My review of last season's finale: Coda.
Chess, swimming pools, creepy dolls, fishing, computers, Oxford - you'd be hard pressed to figure out what these things have in common, but happily, Endeavour Morse is here to do that for us.
Series 4 of Endeavour picks up two weeks after we saw Joan Thursday pack her bags and hit the road. A lovelorn Morse and a befuddled Thursday are still working through the implications of her decision. Thursday retreats into surly irascibility. Morse, meanwhile, is resentful and thin-skinned, snobbish and sarcastic.
As for the case itself, it begins with the discovery of a body in the river. It's Professor Richard Neilson from Lovelace College, the first of three drowned victims found in quick succession. The next two are found at East Cowley Slipper Baths: Miss Palfrey and Edison Smalls. Morse finds a few clues around the body of Miss Palfrey: a crucifix and a word scrawled on the mirror in steam: Denial. As the clues pile up, Morse becomes convinced the three deaths are connected. Besides their method of death, each victim had some connection to chess and traces of plaster in their nostrils.
Meanwhile, politics are brewing. Chief Superintendent Bright is worried about keeping Professor Neilson's death quiet in the midst of a high profile chess match between Soviet Yuri Gradenko and a "thinking machine" designed by Oxford academics, among them: Neilson.
Neilson's colleagues are wheelchair-bound Professor Amory and his daughter, Dr. Amory, as well as shy Dr. Broderick Castle, brash Dr. Clifford Gibbs, and Dr. Bernard Gould (the one with glasses). Why the adjectives? Well, as the plot spins on, it's almost impossible to keep track of the shopping list of suspects, since there's barely any character development here.
The episode is less about the quarry than the chase, as Morse tracks down clues in atmospheric locations. Morse claims his job is all about legwork and paperwork - which turns out to be true as he investigates underground passageways and calls on cutting edge technology to sort through thousands of names. If the characters are left vague, at least the chase is quite exciting.
The final pieces on the board are the press. Dorothea Frazil is back in a larger role this time, perhaps in response to Inspector Morse's 30th Anniversary. Early in the story, Dorothea introduces Morse to her friend and beau, crime novelist Kent Finn. One of her employees is keen reporter Tessa Knight, who bedevils Morse's investigations from the moment they cross paths.
It's all a bit much - between the usual suspects and a myriad of physical clues, I only barely managed to keep up with the plot, which is trying very hard to be Series 1's Fugue. It can't quite succeed, but it manages some good thrills and if the villain's character hadn't been established, their stylishly evil lair and motivation made up for it. The subplot between Morse and Thursday rings true, but I'm glad it's been resolved quickly. We've happily left behind the series' overt plundering of literary and pop culture - there are no Great Gatsby or Jaws references to distract us*, but the episode still feels strikingly original. All in all, an enjoyable, if overstuffed, first installment. I look forward to the rest of the series, which has begun with both style and substance.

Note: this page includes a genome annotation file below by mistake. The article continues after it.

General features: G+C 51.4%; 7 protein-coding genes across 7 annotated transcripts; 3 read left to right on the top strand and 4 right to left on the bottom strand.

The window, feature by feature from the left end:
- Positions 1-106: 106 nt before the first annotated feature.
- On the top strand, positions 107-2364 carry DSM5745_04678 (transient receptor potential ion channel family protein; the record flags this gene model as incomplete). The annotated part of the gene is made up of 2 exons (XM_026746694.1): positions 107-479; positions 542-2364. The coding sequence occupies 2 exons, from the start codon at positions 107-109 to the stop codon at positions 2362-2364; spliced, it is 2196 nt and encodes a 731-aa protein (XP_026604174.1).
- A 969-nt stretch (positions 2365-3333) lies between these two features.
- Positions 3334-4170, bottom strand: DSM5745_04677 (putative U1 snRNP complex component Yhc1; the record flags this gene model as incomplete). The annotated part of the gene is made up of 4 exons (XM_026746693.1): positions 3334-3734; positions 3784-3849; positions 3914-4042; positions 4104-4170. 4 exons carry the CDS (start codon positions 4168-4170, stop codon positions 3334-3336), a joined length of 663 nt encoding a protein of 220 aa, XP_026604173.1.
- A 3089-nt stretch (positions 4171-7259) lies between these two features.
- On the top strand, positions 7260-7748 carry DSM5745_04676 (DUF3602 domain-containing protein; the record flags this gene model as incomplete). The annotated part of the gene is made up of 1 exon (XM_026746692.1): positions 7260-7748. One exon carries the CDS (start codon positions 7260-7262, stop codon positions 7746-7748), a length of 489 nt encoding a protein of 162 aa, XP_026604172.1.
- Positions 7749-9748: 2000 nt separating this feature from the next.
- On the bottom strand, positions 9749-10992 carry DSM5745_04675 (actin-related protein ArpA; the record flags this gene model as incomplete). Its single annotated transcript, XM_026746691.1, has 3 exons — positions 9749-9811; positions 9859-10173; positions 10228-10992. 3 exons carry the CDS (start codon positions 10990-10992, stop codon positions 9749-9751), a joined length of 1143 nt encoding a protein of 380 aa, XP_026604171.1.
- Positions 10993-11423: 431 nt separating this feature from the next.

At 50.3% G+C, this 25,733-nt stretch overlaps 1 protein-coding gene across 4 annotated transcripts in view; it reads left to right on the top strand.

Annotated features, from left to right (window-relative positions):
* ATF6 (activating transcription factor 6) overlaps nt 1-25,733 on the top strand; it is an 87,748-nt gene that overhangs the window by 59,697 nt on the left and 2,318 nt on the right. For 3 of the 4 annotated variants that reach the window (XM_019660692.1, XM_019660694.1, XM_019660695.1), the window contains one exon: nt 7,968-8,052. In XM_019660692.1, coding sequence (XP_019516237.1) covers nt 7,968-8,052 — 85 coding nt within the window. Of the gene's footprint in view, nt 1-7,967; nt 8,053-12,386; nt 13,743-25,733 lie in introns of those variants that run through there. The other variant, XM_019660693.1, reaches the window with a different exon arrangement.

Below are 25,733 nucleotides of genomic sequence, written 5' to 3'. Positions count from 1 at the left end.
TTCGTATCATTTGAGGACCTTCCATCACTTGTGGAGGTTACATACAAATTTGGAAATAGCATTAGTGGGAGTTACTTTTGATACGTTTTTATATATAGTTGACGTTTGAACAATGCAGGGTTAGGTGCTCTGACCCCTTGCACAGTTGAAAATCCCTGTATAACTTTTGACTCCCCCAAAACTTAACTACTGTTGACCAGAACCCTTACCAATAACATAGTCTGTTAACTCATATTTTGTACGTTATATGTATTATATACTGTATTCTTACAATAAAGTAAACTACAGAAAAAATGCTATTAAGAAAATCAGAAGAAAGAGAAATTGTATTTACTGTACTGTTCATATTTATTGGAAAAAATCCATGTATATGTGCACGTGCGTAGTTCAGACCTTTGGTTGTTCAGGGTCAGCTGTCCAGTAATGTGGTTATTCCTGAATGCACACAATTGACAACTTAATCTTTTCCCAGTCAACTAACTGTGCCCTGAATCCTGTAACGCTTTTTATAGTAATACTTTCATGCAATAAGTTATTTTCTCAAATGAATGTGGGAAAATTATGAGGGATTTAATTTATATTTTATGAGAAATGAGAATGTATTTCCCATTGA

My review of the next episode: Canticle
- Hey, Morse speaks Russian! Was there any hint of that in Inspector Morse? None that I recall.
- Turns out WPC Trewlove is a chess genius and speaks French. I'm liking her more this season - she's helpful and cheery, a nice change from her broody companions. But if she's so multi-talented, why in the world is she working as a WPC? Surely she'd want to try something more challenging, and with better prospects.
- Only Max DeBryn could pull off a line like "ripe and runny as a rancid Roquefort."
- Nice to see more Dorothea: she's certainly no damsel in distress.
- The chess match and its political connotations feel more plot points to remind us it's 1967, rather than anything topical.
- As for the tarot card in the last shot, it's of The Hanged Man, which is supposed to symbolize a person who has resigned themselves to a life of sacrifice or martyrdom. Given Morse's previous decision to stay and fight ("You have to make a stand somewhere"), it would be reasonable to guess the card refers to him. And who is laying out the cards? No idea. The person is too old to be Joan Thursday, but no one else springs to mind.
- *Stuart Williams on Facebook pointed out that Lovelace College is fictional, and is meant to refer to Ada Lovelace, the first "computer programmer.
- *He also pointed out that Clifford Gibbs says JCN is programmed in "Forbin 66." This fictional computer language is a reference to Colossus: The Forbin Project.
- *Richard Britton identified a reference to The Day Today.
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